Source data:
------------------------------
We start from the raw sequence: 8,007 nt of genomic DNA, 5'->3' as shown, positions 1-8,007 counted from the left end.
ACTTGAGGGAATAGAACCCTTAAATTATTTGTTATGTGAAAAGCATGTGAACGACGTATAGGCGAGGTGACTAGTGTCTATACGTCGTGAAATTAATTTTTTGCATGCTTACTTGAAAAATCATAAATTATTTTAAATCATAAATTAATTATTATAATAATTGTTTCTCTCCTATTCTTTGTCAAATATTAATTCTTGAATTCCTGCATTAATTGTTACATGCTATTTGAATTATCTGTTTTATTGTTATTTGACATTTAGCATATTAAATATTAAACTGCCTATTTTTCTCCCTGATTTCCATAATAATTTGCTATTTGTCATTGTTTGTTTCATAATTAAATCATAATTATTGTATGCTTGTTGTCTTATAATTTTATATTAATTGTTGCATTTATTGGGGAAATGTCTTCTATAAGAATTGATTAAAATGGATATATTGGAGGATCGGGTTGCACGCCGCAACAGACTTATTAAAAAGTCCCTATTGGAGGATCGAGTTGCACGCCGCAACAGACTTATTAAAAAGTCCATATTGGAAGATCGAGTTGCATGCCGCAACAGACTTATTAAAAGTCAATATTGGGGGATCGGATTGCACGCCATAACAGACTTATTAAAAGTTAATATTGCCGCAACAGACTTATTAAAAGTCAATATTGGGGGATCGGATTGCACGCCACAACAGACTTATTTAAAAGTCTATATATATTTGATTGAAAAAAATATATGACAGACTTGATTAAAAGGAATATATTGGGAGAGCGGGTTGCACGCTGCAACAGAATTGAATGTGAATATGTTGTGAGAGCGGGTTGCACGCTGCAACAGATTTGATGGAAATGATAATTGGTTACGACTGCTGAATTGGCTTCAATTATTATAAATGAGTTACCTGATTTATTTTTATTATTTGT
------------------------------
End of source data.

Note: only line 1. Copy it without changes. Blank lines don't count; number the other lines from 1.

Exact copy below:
We start from the raw sequence: 8,007 nt of genomic DNA, 5'->3' as shown, positions 1-8,007 counted from the left end.